Caring for our hair can become somewhat of an obsession, but using conventional beauty products doesn’t always seem like enough. That’s when we start to seek products that will give our tresses that extra-needed boost. Supplement your hair care with these nutrient-rich herbs. Homemade hair rinses and shampoos infused with the following may give you exactly what you’re looking for.
simple cooking instructions.
Bitter Melon (Momordica charantia)
The vegetable bitter melon is at home in African, Chinese and Indian food and medicine. This bitter addition to foods has a long history of use in treating type 2 diabetes, lowering the amount of glucose in the blood dramatically over a period of weeks. Bitter melon also supports healthy digestion, which is important for anyone struggling with maintaining healthy blood-sugar levels. Additionally, studies confirm that a component of the plant, charantia, behaves similarly to insulin, and the use of the plant reliably increases insulin sensitivity.
How to Grow: This tropical vine can be grown like an annual, in well-composted, evenly moist soil in full to partial sun. It is best trellised, as the fruits rot easily when lying on the ground. Pick bitter melon when it’s green with just a hint of yellow.
How to Use: Bitter melon is often used as a food. The green melons are sliced open and the seeds removed, leaving just the bitter outside flesh. For those who wish to use the plant for blood-sugar control, studies have shown that either a decoction (a medicinal tea made by boiling the plant for 20 minutes and then straining) or juicing yields the best results. Most of these studies suggest starting with 50 ml daily.
Fenugreek (Trigonella foenum-graecum)
Aromatic fenugreek has long been used to treat diabetes, and its abilities are recognized by numerous clinical trials. The seeds of this plant seem to affect fasting glucose levels, and are able to impact the amount of glucose entering the system after a meal.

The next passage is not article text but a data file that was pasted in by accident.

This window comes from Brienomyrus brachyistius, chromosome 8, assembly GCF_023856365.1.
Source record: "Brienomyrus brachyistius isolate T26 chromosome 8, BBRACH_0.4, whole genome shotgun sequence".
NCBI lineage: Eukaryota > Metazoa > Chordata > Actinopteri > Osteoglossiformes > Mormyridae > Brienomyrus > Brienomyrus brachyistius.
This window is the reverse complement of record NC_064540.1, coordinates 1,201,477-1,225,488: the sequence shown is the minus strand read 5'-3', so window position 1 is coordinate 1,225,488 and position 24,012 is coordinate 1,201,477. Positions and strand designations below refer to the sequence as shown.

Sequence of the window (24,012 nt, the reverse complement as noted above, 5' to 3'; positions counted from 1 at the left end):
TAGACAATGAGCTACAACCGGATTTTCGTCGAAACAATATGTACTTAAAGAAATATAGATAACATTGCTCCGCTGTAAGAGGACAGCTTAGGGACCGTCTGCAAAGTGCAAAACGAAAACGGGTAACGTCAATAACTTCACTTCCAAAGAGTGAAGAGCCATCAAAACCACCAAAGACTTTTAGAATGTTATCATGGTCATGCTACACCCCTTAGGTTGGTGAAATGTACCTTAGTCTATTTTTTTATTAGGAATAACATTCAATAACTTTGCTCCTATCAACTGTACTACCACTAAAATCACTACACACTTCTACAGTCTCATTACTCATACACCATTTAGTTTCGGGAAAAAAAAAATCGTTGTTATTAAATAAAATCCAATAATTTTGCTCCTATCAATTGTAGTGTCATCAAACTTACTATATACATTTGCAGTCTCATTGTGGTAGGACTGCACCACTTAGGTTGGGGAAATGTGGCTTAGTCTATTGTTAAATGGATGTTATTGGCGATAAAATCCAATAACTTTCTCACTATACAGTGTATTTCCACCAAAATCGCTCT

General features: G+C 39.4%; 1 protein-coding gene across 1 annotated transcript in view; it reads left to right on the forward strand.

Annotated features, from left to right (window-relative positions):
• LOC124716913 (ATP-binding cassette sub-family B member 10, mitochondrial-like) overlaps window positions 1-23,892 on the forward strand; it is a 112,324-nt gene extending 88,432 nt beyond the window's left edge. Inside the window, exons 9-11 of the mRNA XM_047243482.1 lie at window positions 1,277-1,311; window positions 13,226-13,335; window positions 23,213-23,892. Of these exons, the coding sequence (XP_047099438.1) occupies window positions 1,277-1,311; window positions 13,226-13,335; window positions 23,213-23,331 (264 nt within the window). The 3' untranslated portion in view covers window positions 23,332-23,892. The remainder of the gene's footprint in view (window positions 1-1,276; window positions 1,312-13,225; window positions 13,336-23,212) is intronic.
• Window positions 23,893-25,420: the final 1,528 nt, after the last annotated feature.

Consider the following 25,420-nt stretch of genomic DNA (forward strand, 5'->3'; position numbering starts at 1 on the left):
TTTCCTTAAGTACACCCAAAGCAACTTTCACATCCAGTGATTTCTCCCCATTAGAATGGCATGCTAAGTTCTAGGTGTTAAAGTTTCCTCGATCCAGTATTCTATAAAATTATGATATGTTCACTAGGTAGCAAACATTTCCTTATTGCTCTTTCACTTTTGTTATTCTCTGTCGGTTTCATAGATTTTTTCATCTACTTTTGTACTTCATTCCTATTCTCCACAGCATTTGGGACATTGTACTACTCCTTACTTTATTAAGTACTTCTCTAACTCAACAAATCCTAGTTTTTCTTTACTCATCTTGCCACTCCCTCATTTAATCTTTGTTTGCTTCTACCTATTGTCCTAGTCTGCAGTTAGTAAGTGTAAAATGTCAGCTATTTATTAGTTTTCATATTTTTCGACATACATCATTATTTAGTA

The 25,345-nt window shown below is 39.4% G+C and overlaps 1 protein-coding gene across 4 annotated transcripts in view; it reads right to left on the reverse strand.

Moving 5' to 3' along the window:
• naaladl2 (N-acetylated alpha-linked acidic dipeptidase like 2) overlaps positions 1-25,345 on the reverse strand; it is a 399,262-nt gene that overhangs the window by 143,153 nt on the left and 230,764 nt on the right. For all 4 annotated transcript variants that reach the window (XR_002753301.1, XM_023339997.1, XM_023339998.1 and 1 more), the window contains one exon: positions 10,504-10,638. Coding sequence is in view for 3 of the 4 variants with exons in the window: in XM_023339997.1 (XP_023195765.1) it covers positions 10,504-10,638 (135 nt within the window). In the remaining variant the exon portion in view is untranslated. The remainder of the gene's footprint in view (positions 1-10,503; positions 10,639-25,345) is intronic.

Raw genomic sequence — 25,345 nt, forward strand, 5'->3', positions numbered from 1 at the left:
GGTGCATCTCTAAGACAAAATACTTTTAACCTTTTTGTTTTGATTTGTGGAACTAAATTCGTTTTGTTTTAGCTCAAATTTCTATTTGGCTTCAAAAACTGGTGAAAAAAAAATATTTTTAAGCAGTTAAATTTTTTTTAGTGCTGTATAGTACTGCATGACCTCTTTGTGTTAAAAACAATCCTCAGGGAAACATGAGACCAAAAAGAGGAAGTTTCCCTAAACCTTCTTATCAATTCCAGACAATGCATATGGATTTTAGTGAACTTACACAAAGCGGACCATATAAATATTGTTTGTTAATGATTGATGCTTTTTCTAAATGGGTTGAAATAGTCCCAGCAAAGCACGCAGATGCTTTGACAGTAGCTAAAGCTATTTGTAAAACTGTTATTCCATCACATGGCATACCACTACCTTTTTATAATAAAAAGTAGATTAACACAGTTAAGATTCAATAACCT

How to Grow: Fenugreek is in the bean family and can be used as a cover crop, increasing the nitrogen content of the soil while you wait for its useful seeds to develop in the fall. If you have recently turned over new soil that has been heavily fertilized, you may want to add an innoculant (a helpful bacterial preparation you can buy in powder form) during seeding. Grow fenugreek in full sun in well-drained, slightly acidic soil. This traditional Indian plant is best grown indoors from seed four to six weeks before your last frost. It doesn’t care much for being transplanted, so it is best to grow it in individual pots or use a biodegradable one if you plan to later plant them outdoors.
How to Use: Dried fenugreek seeds can be chewed or cooked, though a recent study suggests that when made into a tea (as a decoction, as discussed with bitter melon), fenugreek is most effective at lowering blood sugar. You can also find fenugreek tinctured, encapsulated or even sprouted. For best results, you need to consume fenugreek seeds (or preparations made from seeds) two to three times a day.